Visit the Clyde this summer

As the tourist season gets going in Scotland, we've been looking at what's on offer right along the river from Braehead to Dumbarton.

On the land

Along the banks of the River Clyde, you'll find some of the area's most popular tourist attractions, many of them created on riverside sites which in past decades were used as shipyards or for  heavy industry. Now, regeneration is gradually transforming the areas around the Clyde, bringing new businesses, tourism and residential development, new services and jobs to Clyde Waterfront.

The splendid new Riverside Museum is just a year old, but in that first year has already established itself as a popular destination for visitors and local people alike. The impressive building, designed by Zaha Hadid, has a  dramatic location on the waterfront, where Glasgow's other river, The Kelvin, flows into the Clyde. The museum provides a unique insight on the story of Glasgow and its important role in the development of transport and technology.

The  Glasgow Science Centre at Pacific Quay is one of Scotland's most popular tourist attractions and a great choice as a family day out.  Built on an area of reclaimed dockland on the South of the river the science centre offers interactive experiences that inspire, challenge and engage to increase awareness of science for all in Scotland and includes an IMAX cinema.

And for a bit of variety and great family entertainment, Xscape is an exciting leisure facility at Braehead. Ski on real snow at the indoor ski slope and enjoy the vast array of shops at the Braehead shopping centre.

Further downriver, the Titan Crane at Clydebank provides an important connection with the Clyde's shipbuilding past. Take the lift to the top to survey the area where many of the Clyde's most famous liners were built and launched. This summer the Titan Crane  becomes Scotland's latest bungee location, with opportunities to bungee jump from the top of the crane.

In Dumbarton, you can visit the Scottish Maritime Museum and explore  the  Denny Ship Model Experiment Tank. This is an opportunity to step back into the world of the Victorian ship designer. Built in 1882 it retains many original features including the 300 foot long test tank.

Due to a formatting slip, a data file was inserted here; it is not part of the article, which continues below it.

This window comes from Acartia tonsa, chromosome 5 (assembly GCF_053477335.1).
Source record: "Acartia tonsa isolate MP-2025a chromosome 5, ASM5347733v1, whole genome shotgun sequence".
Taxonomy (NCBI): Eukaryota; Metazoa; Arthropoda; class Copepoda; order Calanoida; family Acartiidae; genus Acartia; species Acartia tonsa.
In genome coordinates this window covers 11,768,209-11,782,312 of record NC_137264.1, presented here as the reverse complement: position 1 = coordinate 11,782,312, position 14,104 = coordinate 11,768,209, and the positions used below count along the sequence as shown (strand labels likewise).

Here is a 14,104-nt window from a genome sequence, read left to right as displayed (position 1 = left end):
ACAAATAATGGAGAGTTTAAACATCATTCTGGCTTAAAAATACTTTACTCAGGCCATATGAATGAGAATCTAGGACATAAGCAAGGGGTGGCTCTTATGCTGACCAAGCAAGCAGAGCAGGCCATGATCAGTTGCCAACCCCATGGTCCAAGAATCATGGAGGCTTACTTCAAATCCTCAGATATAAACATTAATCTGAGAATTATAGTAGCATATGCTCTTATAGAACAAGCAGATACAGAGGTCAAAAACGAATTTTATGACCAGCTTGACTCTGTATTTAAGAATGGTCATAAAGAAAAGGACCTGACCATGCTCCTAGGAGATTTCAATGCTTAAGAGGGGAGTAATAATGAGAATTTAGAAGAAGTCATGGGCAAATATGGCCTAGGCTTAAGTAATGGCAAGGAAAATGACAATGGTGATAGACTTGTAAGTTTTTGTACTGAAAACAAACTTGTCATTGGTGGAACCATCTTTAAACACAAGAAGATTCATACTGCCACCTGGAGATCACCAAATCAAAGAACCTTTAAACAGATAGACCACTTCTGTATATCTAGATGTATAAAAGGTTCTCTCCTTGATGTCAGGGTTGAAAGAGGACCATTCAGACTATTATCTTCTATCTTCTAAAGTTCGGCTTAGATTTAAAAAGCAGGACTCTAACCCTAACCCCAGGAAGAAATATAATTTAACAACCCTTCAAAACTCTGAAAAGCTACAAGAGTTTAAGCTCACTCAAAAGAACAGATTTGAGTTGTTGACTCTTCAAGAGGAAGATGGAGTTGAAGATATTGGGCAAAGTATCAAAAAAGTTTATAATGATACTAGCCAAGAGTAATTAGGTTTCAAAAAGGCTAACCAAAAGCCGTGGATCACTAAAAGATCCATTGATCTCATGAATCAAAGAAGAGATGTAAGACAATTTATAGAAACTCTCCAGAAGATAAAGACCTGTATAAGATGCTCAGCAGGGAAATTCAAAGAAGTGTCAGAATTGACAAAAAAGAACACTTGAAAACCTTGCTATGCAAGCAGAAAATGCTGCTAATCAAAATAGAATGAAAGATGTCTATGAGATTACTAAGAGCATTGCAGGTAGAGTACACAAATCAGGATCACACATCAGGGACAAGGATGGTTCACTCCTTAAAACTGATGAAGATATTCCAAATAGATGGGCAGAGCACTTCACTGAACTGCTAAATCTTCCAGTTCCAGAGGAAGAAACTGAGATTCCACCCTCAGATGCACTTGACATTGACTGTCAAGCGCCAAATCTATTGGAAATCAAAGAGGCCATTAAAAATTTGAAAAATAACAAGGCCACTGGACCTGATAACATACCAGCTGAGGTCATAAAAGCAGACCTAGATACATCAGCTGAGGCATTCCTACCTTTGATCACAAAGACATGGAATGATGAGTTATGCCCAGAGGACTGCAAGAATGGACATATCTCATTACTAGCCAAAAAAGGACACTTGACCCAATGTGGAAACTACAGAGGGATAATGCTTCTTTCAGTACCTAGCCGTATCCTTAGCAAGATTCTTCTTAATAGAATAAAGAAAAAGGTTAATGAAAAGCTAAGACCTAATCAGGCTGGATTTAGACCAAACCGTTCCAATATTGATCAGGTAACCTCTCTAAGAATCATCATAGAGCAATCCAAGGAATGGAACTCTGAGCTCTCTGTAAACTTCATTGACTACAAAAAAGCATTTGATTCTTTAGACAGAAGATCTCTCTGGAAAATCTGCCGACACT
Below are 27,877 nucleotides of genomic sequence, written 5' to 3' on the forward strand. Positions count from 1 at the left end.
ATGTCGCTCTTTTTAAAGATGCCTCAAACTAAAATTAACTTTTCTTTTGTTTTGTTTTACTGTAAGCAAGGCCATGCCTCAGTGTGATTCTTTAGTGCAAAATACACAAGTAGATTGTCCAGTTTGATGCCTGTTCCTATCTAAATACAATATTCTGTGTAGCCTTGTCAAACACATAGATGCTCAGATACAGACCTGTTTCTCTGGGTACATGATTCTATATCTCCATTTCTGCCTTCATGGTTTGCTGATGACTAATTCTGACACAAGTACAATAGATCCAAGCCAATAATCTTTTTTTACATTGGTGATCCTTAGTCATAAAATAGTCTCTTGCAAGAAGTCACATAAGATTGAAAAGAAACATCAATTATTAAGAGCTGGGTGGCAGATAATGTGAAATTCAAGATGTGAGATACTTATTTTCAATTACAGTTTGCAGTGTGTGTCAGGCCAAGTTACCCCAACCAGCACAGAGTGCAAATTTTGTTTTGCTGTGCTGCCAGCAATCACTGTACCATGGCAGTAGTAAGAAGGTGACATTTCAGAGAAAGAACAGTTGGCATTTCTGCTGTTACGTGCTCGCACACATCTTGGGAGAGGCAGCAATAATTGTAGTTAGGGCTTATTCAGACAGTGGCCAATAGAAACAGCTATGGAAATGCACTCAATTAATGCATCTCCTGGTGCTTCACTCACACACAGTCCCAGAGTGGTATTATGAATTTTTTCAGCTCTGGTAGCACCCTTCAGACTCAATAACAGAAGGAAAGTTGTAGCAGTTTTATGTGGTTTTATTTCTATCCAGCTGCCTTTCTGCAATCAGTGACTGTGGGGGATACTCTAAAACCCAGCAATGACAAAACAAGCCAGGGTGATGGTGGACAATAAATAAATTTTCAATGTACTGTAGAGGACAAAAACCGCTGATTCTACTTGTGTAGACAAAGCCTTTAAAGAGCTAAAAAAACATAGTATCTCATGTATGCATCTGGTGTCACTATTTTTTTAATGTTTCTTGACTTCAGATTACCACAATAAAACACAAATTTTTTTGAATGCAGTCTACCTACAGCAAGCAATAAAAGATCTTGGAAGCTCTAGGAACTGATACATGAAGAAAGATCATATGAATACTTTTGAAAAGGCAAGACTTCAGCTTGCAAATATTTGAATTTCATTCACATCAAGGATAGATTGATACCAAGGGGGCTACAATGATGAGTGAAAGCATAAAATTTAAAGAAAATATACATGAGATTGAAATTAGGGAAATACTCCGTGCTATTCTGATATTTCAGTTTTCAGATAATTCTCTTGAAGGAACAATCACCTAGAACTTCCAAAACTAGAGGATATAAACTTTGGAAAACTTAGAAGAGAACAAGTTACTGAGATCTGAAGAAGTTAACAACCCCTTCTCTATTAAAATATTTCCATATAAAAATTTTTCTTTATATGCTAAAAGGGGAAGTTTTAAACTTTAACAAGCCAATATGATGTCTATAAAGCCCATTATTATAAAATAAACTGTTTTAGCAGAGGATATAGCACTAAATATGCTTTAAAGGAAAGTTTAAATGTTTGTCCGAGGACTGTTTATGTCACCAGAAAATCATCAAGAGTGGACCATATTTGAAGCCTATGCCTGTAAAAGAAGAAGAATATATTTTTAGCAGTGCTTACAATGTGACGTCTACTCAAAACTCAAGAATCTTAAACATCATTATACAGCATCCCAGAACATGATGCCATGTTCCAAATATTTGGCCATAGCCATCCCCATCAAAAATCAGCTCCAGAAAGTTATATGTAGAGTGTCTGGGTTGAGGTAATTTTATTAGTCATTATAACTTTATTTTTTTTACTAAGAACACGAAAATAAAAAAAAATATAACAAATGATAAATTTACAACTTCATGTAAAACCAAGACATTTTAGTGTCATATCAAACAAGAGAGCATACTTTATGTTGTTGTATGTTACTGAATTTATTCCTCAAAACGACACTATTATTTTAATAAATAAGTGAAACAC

Dumbarton Castle at Dumbarton Rock is an ancient building in an exciting location, an ideal place to explore some of Scotland's long history.

On the water

A great way to see the sights and reach many of these tourist destinations is to take to the water. A regular waterbus service runs all summer, operated by Clyde Clippers and linking the city centre with the Glasgow Science Centre, the Riverside Museum, Govan and Braehead. This year, Clyde Clippers have linked up with Glasgow City Sightseeing tour buses to offer a joint ticket deal.

There are also two ferries across the river. The Govan Ferry provides a link between Govan and the Riverside museum.The long-established Renfrew-Yoker Ferry provides another route across the river, now operated by Clyde Link.

Other options on the river are attractions in themselves. Most famous of all, the Waverley is the only surviving sea-going paddlesteamer in the world. Waverley frequently visits the Clyde and offers a range of excursions.

Have fun on the river and see the sights as well, Seaforce offer sightseeing trips down the river by powerboat.

Although it is a static visitor attaction The Tall Ship is also on the river. The Glenlee has recently undergone refurbishment work and is moored alongside the Riverside Museum. Of the many hundreds of ships built in Glasgow's shipyards, the Glenlee is one of only five Clyde built ships still afloat in the world today and she is the only one of her kind in the UK.

In the air

A seaplane service has been successfully established on the Clyde, making it possible to fly direct from Glasgow city centre to Oban and Tobermory, over some of Scotland's most stunning scenery.